With past albums having balanced acoustics blending within a current of Alt Pop-Rock rhythms, incorporating more synths and bass, Multitudes takes it to another level where the essence of background depth gets displaced for a more enriching experience. It pushes Feist’s vocals down different avenues, like on the astute “I Wish I Didn’t Miss You,” which plays a lot with shiftiness in vocal levels and harmonies. It further boasts the depth of its chorus, bringing grainy and ghostly electric harmonizations that bridge the meat of the verses. Though it can be slightly more downtempo, its use of the instruments offers a balanced platform that boosts the performative attraction of Singer-Songwriters. Keying into unique minimalist production with some songs, it still carries depth within the crevices like violin and piano notes on “Of Womankind” and “Love Who We Are Meant To,” or the subtle backing drums on “Martyr Moves.” 

However, Multitudes does take turns where its production adds some vibrant notes, weaving unique sounds reflective of Feist’s self. Aside from the opening track, we get the enigmatic “Borrow Trouble,” where the production takes its instruments and pushes more than just a few notes to the forefront, unlike some slower-tempo songs. It has distinctive moments of grandeur to showcase her vocal range, but more so reflects this explosion of emotion. On them, she weaves these pop cadences over these beautifully layered instrumentals. Sometimes you’ll get a powerful twist with culturally Irish instrumentations, like what we get midway through “In Lightning” or the wonderfully simple but captivating “Calling All The Gods.” But many times, it’s more tempered and free-flowing with the emotional weight of what is getting reflected by Feist. It’s the essence of being that we hear how poignant the writing ends up being. Feist constructs it through first or third perspectives that embolden its themes further, letting you feel immersed, like with this sensation of a different life and worldview on “The Redwing.” 

More intimate and metaphorically direct, Feist truly lets us in with Multitudes. A lot is working for the album, but sometimes it can get muddled as the minimalist instrumentations aren’t always as compelling. With enough oomph from Feist’s vocals, it levels many songs toward the side of fantastic, and as I sat there, enthralled, I can likely guarantee you will be too.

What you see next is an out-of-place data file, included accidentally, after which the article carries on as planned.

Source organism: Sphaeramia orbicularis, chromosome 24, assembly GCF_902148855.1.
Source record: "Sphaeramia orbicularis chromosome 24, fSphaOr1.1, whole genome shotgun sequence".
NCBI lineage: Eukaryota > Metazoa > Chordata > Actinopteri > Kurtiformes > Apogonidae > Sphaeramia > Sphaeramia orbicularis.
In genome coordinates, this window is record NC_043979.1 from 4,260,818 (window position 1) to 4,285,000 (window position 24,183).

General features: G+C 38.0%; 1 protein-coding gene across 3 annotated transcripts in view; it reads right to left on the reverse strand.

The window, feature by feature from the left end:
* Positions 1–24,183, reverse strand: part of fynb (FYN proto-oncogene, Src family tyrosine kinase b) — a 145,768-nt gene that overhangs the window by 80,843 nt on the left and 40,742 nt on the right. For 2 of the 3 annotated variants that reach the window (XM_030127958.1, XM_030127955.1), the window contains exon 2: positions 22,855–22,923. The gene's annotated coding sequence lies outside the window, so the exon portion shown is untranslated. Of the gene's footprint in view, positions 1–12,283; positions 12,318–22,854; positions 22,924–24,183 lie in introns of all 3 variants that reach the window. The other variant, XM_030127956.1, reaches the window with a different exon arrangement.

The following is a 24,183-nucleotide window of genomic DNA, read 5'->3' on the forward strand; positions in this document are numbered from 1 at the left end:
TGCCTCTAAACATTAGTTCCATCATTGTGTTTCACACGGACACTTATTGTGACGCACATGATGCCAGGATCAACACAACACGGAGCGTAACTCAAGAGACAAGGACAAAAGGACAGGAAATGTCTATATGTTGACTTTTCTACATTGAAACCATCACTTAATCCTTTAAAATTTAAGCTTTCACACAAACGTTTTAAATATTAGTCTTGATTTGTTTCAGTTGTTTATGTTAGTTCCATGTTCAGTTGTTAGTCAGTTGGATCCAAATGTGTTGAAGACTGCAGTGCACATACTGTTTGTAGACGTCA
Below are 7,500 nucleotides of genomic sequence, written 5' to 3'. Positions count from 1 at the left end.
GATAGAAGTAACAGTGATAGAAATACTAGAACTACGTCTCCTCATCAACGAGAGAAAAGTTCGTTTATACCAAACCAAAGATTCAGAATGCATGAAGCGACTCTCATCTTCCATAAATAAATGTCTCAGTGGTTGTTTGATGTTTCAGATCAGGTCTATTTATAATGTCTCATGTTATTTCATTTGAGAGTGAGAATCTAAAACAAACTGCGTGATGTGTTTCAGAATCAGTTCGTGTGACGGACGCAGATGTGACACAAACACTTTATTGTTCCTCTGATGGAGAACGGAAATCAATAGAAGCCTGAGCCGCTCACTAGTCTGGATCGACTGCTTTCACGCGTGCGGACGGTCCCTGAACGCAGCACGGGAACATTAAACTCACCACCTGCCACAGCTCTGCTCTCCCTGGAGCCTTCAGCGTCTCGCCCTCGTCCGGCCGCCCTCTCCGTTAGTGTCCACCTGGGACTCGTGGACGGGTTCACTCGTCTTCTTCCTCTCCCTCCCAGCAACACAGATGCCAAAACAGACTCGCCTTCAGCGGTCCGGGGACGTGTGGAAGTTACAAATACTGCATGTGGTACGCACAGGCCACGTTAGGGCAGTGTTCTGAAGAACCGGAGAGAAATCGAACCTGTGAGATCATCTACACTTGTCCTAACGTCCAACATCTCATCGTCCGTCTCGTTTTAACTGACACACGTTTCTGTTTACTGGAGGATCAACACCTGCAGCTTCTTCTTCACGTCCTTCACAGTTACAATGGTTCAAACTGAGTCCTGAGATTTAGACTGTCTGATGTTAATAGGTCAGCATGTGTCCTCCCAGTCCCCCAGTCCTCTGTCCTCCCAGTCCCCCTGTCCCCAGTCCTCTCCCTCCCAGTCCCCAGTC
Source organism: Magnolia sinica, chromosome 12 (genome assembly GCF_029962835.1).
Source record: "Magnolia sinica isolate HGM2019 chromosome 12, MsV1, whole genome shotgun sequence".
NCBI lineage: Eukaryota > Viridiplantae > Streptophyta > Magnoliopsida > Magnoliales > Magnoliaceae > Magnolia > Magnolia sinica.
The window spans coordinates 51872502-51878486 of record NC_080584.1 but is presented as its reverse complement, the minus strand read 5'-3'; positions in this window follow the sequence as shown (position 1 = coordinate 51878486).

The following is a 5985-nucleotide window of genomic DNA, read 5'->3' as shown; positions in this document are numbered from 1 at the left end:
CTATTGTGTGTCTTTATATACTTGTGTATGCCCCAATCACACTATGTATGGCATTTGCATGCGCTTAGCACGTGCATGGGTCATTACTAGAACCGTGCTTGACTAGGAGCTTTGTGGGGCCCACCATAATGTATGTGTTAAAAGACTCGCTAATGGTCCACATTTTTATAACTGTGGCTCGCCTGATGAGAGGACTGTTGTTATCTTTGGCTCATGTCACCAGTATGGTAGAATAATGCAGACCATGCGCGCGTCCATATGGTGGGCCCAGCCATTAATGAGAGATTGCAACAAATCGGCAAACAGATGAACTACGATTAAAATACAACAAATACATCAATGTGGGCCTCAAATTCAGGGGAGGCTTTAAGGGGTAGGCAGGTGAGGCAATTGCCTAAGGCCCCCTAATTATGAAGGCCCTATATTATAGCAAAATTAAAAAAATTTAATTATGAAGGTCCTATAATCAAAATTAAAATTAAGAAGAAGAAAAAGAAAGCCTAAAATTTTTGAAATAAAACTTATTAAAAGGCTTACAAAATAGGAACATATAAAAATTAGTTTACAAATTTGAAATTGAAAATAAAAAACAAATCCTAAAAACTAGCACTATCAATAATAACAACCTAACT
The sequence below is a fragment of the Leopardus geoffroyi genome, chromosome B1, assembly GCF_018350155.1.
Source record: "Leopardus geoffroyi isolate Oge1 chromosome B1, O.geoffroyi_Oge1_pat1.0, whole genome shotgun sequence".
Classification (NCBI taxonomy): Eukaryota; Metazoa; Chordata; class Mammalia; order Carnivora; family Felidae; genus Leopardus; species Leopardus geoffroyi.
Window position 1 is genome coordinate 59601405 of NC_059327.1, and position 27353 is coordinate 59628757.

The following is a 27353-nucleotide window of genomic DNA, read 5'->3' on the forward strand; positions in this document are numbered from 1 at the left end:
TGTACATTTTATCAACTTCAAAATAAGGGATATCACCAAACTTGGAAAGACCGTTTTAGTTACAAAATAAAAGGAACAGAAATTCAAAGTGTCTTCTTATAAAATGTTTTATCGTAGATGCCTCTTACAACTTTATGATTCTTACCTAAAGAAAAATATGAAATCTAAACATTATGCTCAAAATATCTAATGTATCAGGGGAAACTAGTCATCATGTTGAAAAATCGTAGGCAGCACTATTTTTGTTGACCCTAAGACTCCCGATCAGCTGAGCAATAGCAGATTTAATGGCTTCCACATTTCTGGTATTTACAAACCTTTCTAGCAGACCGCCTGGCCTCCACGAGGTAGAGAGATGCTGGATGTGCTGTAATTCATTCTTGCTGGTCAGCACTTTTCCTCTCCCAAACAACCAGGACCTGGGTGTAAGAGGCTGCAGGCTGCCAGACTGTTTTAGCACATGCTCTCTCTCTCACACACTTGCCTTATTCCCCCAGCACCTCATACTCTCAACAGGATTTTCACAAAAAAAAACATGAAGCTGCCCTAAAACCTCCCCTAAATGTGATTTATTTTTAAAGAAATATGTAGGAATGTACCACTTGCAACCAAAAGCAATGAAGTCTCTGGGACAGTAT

Rating: 7.5 out of 10.

Daughter – Stereo Mind Games: Review

It’s been seven years since the last time Indie Folk/Rock UK trio Daughter released an album, and that absence has been felt; exponentially so, as I went through listening to Stereo Mind Game. They have returned, bringing visceral orchestrations and vocal performances centered on atmospheric tendencies without diluting the lyrical depth driving its poignancy. Thematically focused on directional emotions deriving from moments you reflect on loved ones you miss or separation of self when balancing who you are, for example, taking you on a smooth and respective retrospective journey of enriching sounds. In some ways, the album covers niche grounds where it blends aspects of alternative rock, shoegaze, and dream pop into a lyrically heavy concoction while leaving out catchy pop conventions so you’re engaged through other avenues. It delivers these profound moments where you can stop but keep it playing on repeat as you get entrenched within the confines of its fantastic production and relatable songwriting that will have you returning again and again through that connectivity.